Work-life balance

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Work-life balance

Work-life balance (pronunciation: /wɜːk laɪf ˈbaləns/) is a term used to describe the equilibrium that an individual needs between time allocated for work and other aspects of life. Areas of life other than work-life can include personal interests, family and social or leisure activities.


The term 'work-life balance' is believed to have been first used in the late 20th century. This concept stemmed from the demands and desires of working professionals to balance their work responsibilities with their personal life.


Work-life balance is a state of equilibrium where a person equally prioritizes the demands of one's career and the demands of one's personal life. Some of the common reasons that lead to a poor work-life balance include increased responsibilities at work, lack of proper time management, pressure to perform at peak levels all the time, and lack of personal time due to job demands.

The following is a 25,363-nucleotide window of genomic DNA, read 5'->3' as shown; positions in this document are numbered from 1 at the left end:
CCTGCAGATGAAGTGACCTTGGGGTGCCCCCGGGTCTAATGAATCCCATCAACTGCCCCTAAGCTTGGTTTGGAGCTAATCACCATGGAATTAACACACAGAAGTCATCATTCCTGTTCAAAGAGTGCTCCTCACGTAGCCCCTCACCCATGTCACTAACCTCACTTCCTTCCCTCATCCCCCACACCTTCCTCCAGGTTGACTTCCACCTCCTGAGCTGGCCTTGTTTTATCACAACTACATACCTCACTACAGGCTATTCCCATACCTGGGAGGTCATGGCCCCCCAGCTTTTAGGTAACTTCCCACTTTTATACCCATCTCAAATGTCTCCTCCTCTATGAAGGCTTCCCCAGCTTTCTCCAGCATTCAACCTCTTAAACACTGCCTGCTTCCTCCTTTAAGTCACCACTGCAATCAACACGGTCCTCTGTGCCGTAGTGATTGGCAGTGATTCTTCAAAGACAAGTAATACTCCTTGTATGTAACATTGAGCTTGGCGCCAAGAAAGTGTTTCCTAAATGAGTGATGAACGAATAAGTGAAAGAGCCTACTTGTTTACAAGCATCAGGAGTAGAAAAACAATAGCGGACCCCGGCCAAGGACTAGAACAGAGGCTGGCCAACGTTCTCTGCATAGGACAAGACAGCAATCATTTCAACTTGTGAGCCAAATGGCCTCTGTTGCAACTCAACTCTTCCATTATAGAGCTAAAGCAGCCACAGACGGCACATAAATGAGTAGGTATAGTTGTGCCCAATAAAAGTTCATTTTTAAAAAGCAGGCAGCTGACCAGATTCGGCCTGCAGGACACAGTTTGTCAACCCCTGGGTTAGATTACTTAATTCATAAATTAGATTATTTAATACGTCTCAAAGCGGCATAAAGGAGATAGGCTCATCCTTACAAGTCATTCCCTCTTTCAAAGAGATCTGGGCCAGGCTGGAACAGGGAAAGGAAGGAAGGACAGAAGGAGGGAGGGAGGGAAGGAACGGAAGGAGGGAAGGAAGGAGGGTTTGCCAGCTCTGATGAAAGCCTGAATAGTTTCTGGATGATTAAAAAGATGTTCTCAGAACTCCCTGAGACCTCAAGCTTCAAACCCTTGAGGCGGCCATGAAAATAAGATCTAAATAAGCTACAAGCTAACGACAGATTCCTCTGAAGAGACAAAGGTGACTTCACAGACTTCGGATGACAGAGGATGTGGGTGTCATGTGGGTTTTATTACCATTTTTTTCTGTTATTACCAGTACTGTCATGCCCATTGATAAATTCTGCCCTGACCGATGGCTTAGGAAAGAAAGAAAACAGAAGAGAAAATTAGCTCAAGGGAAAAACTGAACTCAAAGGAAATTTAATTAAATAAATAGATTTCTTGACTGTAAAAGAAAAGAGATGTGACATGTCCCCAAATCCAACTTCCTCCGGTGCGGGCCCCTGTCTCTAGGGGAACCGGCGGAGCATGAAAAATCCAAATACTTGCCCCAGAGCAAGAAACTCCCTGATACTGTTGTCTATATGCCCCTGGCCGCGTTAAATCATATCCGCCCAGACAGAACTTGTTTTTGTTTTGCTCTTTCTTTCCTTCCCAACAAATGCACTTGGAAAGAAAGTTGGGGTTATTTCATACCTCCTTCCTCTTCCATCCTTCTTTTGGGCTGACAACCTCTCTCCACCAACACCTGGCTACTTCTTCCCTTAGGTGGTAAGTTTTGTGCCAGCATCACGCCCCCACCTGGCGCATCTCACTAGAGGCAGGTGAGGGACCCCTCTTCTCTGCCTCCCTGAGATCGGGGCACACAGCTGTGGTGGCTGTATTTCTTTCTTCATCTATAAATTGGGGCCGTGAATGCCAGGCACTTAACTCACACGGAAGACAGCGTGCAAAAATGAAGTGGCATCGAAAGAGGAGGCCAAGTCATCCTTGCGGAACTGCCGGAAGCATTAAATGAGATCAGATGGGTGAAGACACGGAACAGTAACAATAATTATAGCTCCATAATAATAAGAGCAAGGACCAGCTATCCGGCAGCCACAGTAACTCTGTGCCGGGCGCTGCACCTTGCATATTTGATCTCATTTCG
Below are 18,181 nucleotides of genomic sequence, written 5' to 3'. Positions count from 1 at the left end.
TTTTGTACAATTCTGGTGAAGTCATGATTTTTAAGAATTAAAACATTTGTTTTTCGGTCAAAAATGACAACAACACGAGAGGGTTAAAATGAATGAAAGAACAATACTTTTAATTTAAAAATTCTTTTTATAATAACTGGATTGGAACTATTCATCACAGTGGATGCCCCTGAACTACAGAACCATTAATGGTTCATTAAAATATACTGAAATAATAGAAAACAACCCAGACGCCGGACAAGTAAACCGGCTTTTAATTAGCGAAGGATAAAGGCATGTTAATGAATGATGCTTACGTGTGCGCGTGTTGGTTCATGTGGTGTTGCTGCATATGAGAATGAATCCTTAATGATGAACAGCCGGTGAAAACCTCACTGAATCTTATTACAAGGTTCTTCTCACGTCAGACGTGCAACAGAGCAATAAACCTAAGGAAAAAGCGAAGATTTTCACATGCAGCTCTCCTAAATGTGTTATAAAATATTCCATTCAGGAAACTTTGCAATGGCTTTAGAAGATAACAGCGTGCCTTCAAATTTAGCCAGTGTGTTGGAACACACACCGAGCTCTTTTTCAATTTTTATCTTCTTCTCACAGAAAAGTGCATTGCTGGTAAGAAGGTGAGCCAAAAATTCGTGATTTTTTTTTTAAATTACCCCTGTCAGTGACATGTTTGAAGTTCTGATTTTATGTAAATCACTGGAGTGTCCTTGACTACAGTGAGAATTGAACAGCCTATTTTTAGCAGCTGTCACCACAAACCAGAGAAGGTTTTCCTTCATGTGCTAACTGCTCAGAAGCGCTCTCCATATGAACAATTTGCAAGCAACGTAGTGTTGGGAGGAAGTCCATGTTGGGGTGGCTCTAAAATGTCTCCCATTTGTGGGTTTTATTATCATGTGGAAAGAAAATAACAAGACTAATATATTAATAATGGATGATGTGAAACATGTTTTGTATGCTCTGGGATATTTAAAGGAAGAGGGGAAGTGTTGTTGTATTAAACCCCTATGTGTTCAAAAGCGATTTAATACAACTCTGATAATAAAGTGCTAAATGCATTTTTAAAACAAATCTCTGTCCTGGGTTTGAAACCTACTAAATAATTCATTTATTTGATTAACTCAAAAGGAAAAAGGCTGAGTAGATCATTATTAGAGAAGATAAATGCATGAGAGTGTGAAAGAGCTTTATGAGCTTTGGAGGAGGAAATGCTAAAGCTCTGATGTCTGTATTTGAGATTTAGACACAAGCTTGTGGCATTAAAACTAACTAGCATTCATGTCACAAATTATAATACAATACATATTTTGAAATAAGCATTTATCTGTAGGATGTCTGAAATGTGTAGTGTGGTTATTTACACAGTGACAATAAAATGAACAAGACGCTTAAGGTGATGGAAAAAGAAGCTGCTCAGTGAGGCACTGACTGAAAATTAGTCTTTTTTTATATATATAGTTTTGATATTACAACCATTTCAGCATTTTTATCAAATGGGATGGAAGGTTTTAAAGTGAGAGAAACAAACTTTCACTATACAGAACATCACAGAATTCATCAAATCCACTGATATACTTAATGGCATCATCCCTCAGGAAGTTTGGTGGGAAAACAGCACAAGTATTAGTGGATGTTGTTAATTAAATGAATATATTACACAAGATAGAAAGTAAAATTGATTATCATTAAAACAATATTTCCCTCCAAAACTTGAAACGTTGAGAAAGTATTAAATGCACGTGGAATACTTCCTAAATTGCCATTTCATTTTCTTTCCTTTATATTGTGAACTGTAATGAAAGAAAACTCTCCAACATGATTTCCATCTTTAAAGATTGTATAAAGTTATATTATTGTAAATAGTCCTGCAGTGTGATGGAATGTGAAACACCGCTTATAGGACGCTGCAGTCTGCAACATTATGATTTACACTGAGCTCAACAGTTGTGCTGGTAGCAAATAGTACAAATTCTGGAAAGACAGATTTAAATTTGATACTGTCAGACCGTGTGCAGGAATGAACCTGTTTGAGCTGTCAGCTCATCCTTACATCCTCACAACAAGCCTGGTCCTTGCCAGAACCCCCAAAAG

Maintaining a healthy work-life balance is important for both physical and mental health. When a person neglects one part of their life, it can have negative impacts on overall happiness, relationships, and health. A good work-life balance ensures that an individual is able to give their attention and energy to other important parts of their life, like family and hobbies, without work-related interruptions or stress.

Related Terms

  • Burnout: A state of emotional, physical, and mental exhaustion caused by excessive and prolonged stress. It occurs when you feel overwhelmed, emotionally drained, and unable to meet constant demands.
  • Stress: A feeling of emotional or physical tension. It can come from any event or thought that makes you feel frustrated, angry, or nervous.
  • Time management: The process of planning and exercising conscious control of time spent on specific activities, especially to increase effectiveness, efficiency, or productivity.

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